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How far can
you push (ok, pull) front-wheel drive? How about 303 horses, 5.6 seconds to 60
mph and a top end pushing 145 mph? These are the raw numbers for Chevy’s updated
and seriously pumped-up 2006 Monte Carlo SS coupe. Yes, it has a V-8, the first
time one’s been available in a
Is that a problem?
For the ideological purist, it’s tough to get cozy with the idea of a serious performance car that isn’t rear-wheel drive, like the Reagan-era ’83-’88 Monte Carlo SS was. But take a turn behind the wheel; give it a chance. This ’06 model makes a persuasive case for itself no matter which set of wheels happen to be laying down the rubber. Streetbound Monte Carlos have long emulated the stock-car look. This one delivers the stock-car experience.
For starters, the new SS has an all-alloy 5.3 liter V-8 burbling out a stout 303 horsepower — quite an uptick from the old SS’s puny (by current standards) 180-hp “high output” 5.0-liter V-8. For another, it’s almost three full seconds quicker to 60 (mid-low fives vs. the mid-low eights for the ’80s-era SS). And finally, there’s next to no torque steer when you hammer it, thanks to equal stiffness half-shafts and an extruded aluminum engine cradle and triple engine mounts designed to limit engine flex under torque load, among other refinements.
A proper front-drive burnout is both doable and enjoyable without awkward skittering left to right.
Not entirely environmentally insensitive
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Chevy has also upgraded lower-caste Montes. The standard 3.5 liter V-6 engine in the base model LS ($21,380) now makes a very decent 211 hp and the mid-level 3.9 liter V-6 that’s optional in the LT and standard in the LTZ metes out 240 hp, 60 more than the old V-8 SS of the mid-late ’80s. Both V-6s feature variable valve timing, but not displacement on demand. OnStar is standard across the line.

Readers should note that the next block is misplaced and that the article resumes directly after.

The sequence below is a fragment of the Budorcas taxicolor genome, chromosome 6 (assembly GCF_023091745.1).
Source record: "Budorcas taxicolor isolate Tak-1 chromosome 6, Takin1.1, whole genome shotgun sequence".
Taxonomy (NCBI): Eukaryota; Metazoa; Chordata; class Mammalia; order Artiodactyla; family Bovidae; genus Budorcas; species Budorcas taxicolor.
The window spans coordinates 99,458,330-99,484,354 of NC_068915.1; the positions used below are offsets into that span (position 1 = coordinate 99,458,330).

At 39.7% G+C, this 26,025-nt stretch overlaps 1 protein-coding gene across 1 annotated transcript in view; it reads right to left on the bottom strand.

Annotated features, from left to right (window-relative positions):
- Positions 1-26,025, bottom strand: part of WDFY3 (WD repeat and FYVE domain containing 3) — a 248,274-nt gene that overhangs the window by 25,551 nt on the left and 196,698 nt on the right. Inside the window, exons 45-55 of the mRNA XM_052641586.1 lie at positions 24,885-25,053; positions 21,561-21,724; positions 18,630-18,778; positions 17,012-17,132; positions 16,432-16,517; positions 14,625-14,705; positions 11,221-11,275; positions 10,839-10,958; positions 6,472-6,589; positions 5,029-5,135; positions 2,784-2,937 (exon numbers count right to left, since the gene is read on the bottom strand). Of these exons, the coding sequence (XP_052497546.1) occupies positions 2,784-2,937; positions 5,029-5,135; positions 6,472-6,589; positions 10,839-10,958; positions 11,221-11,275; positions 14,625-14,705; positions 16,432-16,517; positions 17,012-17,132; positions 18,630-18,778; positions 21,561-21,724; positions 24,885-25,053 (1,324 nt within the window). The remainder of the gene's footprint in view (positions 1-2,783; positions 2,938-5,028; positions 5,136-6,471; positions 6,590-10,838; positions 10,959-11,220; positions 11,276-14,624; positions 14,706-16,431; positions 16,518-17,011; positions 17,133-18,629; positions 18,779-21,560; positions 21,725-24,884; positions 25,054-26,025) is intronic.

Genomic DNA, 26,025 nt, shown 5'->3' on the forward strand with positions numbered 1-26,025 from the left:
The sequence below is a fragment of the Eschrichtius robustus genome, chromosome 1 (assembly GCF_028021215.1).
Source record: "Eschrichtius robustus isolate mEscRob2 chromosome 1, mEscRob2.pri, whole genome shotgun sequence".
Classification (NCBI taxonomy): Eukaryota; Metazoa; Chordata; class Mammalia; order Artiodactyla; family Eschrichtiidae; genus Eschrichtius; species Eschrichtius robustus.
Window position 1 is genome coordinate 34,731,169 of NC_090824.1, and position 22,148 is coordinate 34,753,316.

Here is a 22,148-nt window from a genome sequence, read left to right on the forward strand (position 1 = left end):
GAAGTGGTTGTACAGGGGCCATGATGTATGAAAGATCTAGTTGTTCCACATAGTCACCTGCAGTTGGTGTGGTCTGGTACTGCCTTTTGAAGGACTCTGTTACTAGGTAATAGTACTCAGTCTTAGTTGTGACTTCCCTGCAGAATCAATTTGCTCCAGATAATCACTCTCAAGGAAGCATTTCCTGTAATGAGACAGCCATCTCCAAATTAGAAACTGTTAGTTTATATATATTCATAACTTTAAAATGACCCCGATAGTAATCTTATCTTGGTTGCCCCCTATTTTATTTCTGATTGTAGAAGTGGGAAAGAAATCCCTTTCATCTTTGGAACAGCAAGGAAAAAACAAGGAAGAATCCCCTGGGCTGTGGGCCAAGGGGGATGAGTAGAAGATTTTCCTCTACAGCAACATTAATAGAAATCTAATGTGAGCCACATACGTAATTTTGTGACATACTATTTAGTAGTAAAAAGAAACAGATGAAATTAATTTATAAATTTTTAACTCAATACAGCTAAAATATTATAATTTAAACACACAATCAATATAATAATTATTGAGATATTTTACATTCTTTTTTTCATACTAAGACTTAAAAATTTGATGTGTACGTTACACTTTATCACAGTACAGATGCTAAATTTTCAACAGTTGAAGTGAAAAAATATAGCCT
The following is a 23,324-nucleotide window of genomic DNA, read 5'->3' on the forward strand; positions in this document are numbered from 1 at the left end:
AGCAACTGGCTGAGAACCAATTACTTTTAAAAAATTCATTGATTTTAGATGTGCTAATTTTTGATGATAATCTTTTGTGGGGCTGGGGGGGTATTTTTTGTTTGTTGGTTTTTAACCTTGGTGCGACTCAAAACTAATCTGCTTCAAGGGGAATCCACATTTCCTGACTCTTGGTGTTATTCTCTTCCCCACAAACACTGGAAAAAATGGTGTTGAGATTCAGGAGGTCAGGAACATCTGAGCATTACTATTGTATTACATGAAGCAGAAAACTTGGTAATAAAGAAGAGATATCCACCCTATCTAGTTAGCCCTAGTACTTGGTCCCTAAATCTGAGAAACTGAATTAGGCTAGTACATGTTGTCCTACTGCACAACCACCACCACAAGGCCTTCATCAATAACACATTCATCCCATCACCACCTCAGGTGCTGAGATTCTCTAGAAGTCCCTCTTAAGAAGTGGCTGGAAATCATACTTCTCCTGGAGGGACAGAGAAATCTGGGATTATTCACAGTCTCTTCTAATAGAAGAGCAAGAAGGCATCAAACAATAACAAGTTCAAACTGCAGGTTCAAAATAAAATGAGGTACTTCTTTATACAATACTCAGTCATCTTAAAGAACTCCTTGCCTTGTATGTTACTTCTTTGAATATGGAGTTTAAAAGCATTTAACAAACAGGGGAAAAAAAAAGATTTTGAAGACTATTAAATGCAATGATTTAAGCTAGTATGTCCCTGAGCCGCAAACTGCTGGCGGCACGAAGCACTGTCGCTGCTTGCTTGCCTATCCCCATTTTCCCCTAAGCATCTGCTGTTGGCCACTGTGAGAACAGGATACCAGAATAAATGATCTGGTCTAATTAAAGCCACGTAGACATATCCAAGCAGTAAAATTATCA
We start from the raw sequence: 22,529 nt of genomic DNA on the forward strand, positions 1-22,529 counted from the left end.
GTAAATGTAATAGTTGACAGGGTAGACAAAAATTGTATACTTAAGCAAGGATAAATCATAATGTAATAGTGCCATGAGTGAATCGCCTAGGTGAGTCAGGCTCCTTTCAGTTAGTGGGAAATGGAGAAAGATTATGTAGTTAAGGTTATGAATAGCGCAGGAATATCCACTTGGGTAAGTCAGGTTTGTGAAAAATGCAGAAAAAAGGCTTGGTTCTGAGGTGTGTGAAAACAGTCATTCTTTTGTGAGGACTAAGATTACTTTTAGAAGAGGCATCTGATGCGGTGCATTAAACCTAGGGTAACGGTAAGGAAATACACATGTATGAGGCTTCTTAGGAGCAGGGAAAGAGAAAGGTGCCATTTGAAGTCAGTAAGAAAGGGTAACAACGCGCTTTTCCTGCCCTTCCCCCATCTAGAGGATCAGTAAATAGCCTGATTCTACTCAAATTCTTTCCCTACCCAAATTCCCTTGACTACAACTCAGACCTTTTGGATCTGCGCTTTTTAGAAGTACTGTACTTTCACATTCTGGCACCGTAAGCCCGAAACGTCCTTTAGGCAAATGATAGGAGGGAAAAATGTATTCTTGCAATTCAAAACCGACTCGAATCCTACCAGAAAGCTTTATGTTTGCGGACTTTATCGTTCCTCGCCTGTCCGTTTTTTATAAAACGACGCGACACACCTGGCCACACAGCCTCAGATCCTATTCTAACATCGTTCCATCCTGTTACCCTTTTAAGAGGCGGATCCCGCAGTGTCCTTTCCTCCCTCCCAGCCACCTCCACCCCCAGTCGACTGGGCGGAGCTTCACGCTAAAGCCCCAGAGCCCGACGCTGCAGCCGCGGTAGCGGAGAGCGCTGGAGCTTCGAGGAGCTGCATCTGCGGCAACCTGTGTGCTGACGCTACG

There have also been extensive sheetmetal changes, including the use of laminate “quiet steel” in critical places to dampen noise that would otherwise intrude into the cabin. Everything from the A-pillar forward is new: the tail is less “bubbly,” the front end more pointed. It looks shorter but it’s actually about the same overall length. Overall, the car’s lines are much smoother, far less redneck-rococo. In black or dark navy blue, it is nicely menacing in a Dale Earnhardt, Jr., kind of way, not in a silly Teutel sort of way.
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The SS model I flogged at
The infusion of V-8 power means that Monte Carlo SS owners are no longer condemned to motor toothlessly around the parking lot at Talladega or Martinsville looking silly in their V-6 pretend stockers — all decal, no cattle. The bark of that 303-hp V-8 is plenty convincing.
Base price: $27,130; price as tested: $31,225
Engine: 5.3 liter V-8, 303 hp/323 lb-ft
Transmission: Four-speed automatic, front-wheel drive
Length x width x height: 196.7 x 72.9 x 55.8 in
Wheelbase: 110.5 in
Curb weight: 3489 lb
Fuel economy (EPA city/hwy): 18/28 mpg
Safety equipment: Anti-lock brakes with Electronic Brake Assist, traction control, dual front airbags
Major standard features: Sport suspension with 18x7-inch wheels; dual-zone air conditioning; remote start; ground effects body kit with dual exhausts; power windows/locks/mirrors; tilt wheel; AM/FM stereo w/CD and iPod/MP3 connectivity
Standard warranty: Three years/36,000 miles
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